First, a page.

Ports and harbours

Vessels that visit New Zealand’s ports and harbours must comply with safety, security and environmental protection regulations.

Port Sector Insights Picture and Action Plan

At the request of the Minister, the Port Health and Safety Leadership Group has published the Port Sector Insights Picture and Action Plan to address the issue of serious harm on ports. The plan lays out the foundation for the group’s multi-year harm prevention programme. Maritime NZ is a member of the Leadership Group, which is made up of employers, unions, the Port Industry Association and government agencies, all working together to improve safety in New Zealand’s ports.

Port Sector Insights Picture and Action Plan [PDF: 2.19Mb, 32 pages]

Find out more about the Port Health and Safety Leadership Group.

Port Health and Safety Leadership Group

Port safety update [31 May 2022]

The regulations for New Zealand’s ports and harbours are set out in various acts and rules as well as a number of international maritime conventions and agreements that New Zealand is a signatory of. These apply to cargo and passenger vessels, fishing boats, charter boats and all other commercial and recreational craft.

New Zealand’s ports are essential economic assets. They are a vital part of our transport network as well as being critically important to the fishing industry.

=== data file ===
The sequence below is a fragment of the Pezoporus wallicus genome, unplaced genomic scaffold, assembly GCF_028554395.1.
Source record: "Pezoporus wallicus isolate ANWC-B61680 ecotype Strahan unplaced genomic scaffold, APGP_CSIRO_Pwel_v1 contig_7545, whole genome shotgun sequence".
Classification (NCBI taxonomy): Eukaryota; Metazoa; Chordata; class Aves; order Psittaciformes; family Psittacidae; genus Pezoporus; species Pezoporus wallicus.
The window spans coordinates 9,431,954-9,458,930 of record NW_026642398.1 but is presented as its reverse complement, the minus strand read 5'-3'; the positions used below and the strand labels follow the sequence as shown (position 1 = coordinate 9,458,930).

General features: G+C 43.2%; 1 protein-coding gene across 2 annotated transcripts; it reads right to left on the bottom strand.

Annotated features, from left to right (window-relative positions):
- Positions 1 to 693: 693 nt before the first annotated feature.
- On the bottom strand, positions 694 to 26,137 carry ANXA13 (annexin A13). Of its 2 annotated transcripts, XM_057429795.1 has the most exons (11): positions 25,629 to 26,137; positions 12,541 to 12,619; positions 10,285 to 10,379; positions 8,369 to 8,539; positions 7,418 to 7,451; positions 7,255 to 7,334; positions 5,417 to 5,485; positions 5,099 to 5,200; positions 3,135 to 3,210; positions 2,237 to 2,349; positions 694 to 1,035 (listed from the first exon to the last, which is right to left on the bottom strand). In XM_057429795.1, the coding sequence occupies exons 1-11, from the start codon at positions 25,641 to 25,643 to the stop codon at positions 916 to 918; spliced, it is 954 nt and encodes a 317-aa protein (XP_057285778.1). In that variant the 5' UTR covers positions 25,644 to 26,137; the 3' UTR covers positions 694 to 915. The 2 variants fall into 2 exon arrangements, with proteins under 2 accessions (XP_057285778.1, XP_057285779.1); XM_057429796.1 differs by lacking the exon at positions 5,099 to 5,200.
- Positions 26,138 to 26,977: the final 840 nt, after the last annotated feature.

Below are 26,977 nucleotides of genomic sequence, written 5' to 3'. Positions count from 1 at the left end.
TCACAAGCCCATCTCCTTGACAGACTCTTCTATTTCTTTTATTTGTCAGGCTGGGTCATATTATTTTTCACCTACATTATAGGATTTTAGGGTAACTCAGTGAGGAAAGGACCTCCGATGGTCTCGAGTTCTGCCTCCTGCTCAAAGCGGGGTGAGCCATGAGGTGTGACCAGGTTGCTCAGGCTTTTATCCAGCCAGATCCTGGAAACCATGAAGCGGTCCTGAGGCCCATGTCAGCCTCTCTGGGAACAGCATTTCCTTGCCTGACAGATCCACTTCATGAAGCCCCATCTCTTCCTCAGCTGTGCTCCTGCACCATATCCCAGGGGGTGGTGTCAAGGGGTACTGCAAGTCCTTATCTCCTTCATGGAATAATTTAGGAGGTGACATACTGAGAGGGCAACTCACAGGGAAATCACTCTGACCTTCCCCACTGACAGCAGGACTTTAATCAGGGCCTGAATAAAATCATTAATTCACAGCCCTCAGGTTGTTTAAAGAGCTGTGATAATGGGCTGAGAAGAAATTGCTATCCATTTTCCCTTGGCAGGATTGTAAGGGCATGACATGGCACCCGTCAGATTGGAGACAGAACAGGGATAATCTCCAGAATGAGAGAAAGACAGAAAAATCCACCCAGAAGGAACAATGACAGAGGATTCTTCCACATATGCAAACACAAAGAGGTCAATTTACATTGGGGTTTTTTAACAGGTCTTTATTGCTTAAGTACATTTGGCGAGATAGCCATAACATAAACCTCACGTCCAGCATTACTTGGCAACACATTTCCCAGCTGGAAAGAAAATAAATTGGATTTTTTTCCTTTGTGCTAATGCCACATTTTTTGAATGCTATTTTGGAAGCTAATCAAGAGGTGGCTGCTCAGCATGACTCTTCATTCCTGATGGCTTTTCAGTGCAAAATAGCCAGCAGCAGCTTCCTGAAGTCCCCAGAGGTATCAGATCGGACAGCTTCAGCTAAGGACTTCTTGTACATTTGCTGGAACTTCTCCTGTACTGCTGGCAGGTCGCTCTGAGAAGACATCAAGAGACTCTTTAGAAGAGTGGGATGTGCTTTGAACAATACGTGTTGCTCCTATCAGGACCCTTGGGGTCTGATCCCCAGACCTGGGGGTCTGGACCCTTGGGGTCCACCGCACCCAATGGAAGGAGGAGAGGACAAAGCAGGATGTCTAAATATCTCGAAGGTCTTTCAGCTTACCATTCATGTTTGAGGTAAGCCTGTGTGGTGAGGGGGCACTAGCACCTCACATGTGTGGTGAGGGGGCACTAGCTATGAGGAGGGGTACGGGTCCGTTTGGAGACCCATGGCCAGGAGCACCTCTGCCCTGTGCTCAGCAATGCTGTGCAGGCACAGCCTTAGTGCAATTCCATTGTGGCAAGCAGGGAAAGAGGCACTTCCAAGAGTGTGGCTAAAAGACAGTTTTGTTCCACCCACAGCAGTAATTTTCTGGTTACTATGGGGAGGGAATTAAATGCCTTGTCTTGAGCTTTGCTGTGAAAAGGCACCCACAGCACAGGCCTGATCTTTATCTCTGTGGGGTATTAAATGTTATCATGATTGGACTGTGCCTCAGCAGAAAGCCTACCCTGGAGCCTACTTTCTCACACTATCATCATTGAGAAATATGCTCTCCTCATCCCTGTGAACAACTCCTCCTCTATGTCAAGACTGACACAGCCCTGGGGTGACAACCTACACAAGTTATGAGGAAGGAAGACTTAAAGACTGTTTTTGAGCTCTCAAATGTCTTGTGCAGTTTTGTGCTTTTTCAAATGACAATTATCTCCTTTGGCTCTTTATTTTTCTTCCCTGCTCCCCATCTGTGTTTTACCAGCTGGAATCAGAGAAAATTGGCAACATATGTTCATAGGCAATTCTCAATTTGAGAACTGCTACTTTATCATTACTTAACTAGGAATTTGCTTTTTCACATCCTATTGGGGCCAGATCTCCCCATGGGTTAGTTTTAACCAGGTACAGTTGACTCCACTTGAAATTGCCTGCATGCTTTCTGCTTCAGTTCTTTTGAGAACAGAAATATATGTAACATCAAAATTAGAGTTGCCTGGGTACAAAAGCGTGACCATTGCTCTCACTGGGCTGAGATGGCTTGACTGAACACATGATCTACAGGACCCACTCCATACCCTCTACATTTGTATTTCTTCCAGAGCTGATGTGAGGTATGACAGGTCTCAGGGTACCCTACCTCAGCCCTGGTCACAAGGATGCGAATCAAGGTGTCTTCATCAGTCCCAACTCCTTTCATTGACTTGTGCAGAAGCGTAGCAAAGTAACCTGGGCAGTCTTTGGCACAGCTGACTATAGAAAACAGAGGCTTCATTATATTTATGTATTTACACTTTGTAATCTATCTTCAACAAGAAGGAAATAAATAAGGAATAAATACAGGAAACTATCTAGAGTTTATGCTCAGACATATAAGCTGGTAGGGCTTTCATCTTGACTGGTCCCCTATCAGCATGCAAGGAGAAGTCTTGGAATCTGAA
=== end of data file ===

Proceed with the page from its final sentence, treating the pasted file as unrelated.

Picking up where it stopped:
Safer Ports 

Through the Port Sector Insights and Action Plan, the Leadership Group recommended that the health and safety activities Maritime NZ already performs on ships be extended onto the land side of New Zealand’s 13 major ports. Following Government confirmation and approval, on 1 July 2024 Maritime NZ became the responsible health and safety regulator on New Zealand’s 13 major ports.

Safer Ports

 

Guidelines

Fatigue risk management

The Port Health and Safety Leadership Group has published good practice guidelines for building a fatigue risk management system in the port environment. Maritime NZ is a member of the Leadership Group – it supports the guidelines and encourages their use in all New Zealand ports. The tripartite Leadership Group is made up of employers, unions and government agencies working together to improve safety in New Zealand’s ports. It is chaired by the Director of Maritime NZ.

Building a Fatigue Risk Management System: Good practice guidelines for the ports industry [PDF: 760kB, 79 pages]

Approval of equivalent arrangements for pilot transfers